Tuesday, 22 December 2015 09:55

New shed aims to bridge rural divide

Written by  Peter Burke
Palmerston North mayor Grant Smith, James Stewart and Manawatu District mayor Margaret Kouvelis at the opening of the new milking shed. Palmerston North mayor Grant Smith, James Stewart and Manawatu District mayor Margaret Kouvelis at the opening of the new milking shed.

A Manawatu dairy farmer has taken a major step to bridge the rural urban gap with the design of his new $1.5 million, 54 bail rotary dairy shed.

James Stewart, Federated Farmers provincial president for the region, runs 500 cows on 200ha within the boundary of Palmerston North city.

When he decided it was time to replace his much smaller shed, he designed the new one in such a way that it would be city-friendly.

What Stewart has done – as well as building a modern, high spec, high tech shed – is include a viewing room from which 30 people can watch the entire milking operation.

"We are city farmers and are inside the Palmerston North city boundary. I always said if I built a new shed I'd build something that would cater for all the visitors we get because we are so close to the city," he told Rural News.

"They can see the milking process easily from the viewing room. In my role with Feds I've made a big push for that engagement with the urban population; so I thought let's make it viewer friendly for people outside the dairy industry. We are only a short drive out here and if people want to come out and have look we can show them good practice farming and what it's all about."

Stewart says the viewing room cost a bit extra, but in the big scheme of things it was not huge. He's had to shuffle a few things around to fit it in, but he feels it is well worth the investment.

This view is shared by the mayor of the Manawatu District Council, Margaret Kouvelis, who with the mayor of Palmerston North city, Grant Smith, officially opened the shed last week. Kouvelis shares Stewart's passion to help the urban community better understand how farmers operate and that they are not rogue individuals as suggested by the recent television footage of bobby calf abuse.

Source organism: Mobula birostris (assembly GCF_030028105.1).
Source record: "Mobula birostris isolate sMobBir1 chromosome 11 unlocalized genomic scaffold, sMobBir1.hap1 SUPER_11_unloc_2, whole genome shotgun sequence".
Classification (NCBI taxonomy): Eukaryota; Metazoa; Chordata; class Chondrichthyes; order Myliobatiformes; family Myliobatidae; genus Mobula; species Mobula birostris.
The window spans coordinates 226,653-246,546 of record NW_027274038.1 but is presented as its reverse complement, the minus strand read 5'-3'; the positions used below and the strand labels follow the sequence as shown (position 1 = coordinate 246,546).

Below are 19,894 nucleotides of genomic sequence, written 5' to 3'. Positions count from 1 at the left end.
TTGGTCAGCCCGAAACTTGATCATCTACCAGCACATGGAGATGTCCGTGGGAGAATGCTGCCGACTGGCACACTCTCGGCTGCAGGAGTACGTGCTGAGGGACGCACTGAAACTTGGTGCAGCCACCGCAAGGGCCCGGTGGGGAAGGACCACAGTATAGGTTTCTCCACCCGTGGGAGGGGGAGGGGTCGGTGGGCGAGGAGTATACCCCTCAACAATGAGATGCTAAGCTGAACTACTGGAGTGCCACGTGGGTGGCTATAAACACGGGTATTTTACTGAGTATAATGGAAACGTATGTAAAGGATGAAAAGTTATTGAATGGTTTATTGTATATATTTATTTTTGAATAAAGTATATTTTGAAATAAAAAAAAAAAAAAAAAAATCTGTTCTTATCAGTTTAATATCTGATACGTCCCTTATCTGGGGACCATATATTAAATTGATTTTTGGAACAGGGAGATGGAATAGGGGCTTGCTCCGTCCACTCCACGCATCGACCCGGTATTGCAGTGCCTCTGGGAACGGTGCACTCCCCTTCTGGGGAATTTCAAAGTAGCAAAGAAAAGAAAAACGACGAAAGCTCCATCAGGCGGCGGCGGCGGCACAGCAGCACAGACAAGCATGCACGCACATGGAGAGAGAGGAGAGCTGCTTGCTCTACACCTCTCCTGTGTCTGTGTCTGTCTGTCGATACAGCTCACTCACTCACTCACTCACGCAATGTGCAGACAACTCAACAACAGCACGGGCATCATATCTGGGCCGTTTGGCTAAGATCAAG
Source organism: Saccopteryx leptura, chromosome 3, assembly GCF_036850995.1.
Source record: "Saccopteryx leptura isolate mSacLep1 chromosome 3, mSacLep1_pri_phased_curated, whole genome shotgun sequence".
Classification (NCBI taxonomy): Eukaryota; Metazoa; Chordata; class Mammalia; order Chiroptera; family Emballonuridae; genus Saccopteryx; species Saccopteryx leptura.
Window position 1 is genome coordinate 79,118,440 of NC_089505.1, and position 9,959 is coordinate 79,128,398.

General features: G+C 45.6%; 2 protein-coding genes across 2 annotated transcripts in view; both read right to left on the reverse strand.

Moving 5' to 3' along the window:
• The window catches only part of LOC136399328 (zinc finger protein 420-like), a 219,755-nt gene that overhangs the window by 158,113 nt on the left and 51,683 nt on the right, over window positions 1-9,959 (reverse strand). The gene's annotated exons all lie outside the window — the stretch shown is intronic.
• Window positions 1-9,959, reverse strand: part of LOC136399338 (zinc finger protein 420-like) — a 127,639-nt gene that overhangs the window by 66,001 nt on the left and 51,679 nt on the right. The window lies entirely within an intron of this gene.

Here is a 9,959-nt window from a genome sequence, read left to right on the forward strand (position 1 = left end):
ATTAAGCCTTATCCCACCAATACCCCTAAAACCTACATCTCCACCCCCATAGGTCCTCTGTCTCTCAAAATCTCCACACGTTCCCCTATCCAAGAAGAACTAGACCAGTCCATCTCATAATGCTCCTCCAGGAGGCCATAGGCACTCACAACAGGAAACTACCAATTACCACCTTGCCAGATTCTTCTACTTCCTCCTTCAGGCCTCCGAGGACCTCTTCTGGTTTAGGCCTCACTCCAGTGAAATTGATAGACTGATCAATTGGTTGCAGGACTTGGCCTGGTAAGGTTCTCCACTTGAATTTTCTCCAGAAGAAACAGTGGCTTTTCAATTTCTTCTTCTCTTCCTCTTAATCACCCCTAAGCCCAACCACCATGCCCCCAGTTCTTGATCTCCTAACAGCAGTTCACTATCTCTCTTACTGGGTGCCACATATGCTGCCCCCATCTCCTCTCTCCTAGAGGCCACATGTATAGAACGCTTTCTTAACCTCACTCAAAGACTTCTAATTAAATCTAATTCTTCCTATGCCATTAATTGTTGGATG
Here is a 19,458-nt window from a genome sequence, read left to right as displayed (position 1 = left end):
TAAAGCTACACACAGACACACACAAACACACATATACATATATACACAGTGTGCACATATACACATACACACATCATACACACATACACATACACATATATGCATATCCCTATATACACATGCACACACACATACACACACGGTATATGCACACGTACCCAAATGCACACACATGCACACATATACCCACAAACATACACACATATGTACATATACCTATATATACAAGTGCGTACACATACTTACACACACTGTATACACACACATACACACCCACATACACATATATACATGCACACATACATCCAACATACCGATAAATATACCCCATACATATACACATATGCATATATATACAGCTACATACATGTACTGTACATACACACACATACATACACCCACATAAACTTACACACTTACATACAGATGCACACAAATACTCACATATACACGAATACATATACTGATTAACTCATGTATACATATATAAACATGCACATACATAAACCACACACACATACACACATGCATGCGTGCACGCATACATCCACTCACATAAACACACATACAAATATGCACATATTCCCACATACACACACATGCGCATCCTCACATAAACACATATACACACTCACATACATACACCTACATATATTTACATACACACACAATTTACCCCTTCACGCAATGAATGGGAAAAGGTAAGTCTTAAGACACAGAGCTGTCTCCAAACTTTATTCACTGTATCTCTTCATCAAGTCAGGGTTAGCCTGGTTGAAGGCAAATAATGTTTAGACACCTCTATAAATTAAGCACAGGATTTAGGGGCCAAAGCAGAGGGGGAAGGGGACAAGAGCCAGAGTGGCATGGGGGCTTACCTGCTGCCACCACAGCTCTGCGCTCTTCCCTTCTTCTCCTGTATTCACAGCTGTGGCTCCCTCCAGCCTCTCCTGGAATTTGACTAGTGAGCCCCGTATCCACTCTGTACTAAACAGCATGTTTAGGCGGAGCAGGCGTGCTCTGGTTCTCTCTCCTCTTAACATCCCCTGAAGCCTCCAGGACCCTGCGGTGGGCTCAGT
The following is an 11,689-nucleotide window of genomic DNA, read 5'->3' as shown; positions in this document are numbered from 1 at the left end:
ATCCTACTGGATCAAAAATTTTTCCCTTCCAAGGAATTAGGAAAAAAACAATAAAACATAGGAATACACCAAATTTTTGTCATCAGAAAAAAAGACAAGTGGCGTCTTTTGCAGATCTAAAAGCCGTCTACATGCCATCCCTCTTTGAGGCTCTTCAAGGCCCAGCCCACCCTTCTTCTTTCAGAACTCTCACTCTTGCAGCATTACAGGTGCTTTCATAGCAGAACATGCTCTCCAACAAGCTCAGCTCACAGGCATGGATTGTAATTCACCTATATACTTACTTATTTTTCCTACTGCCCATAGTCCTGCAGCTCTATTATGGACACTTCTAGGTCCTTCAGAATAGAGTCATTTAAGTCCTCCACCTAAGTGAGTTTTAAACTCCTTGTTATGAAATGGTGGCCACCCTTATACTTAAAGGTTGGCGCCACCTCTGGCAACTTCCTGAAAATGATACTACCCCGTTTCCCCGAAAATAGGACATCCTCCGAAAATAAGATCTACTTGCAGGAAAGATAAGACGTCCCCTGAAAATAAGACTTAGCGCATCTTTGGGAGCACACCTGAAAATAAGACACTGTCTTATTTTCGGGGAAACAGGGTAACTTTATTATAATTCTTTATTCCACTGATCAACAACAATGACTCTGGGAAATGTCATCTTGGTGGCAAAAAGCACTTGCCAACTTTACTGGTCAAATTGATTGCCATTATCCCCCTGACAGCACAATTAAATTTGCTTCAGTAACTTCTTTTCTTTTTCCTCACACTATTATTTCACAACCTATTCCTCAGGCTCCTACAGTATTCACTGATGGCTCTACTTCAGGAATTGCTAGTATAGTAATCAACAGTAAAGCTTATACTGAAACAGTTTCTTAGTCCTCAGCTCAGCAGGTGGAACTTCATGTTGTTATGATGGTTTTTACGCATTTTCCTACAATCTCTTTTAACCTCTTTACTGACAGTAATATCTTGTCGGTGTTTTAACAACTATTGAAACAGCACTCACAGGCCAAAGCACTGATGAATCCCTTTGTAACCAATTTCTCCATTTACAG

"We can't expect our citizens in the cities and towns to understand the rural way of life unless we tell and show them; give them a feel and a smell and a touch and experience," she urges. "This new shed is the ultimate rural experience and it's from a family with extraordinary values. This is putting up the flag for the future and demonstrating what can be done. It shows our farmers are sustainable, innovative and are embracing new technology for the benefit of this country's economy."

Palmerston North mayor Grant Smith says his city realises the value of the rural community, adding that the rural economy and its people "fuel the city". He says the initiative by Stewart and his family will do much to help educate children about the importance of the primary sector.

Smith says other countries know just how good NZ farmers are and when he was in China recently the people there "craved" NZ farming practices.

For Stewart, the shed opening came at the end of what he describes as a pretty rough week in the dairy industry, when it copped a lot of uninformed comment.

"There is a real education need. We have a whole generation coming through that don't understand what farming is about and think milk comes from the supermarket," he says. "We have 80,000 people in the city right on our back doorstep and one of the reasons why we did the viewing room was to have the ability to bring groups through."


Bells and whistles

The final touches and adjustments are being made to the shed and the cows are expected to get their first experience of modern technology in action this week.

Stewart says it's gone slightly over budget and over time, but much of this was due to wet weather and the challenge of building the shed on clay. He says the shed has a few 'bells and whistles' such as automatic cup removers, teat spraying, testing for mastitis and drafting.

But he says it has been designed in such a way that more technology – such as milk metering – can be added in the future.

"I wanted labour efficiency, so one person can drive the shed. I just wanted to move cows in as quickly as possible and have it labour-friendly and this is supported by technology," he told Rural News.

"I also wanted it to be water efficient; so there is a recycle flood wash which takes water from the pond and reuses it for the automatic flood wash."

Stewart says the latter was to reduce water for washdown and being more environmentally friendly.

There is also one special but not so obvious feature in the shed. Being descendants of a famous Scottish clan they have a thistle cut-out on some of the supports in the shed.


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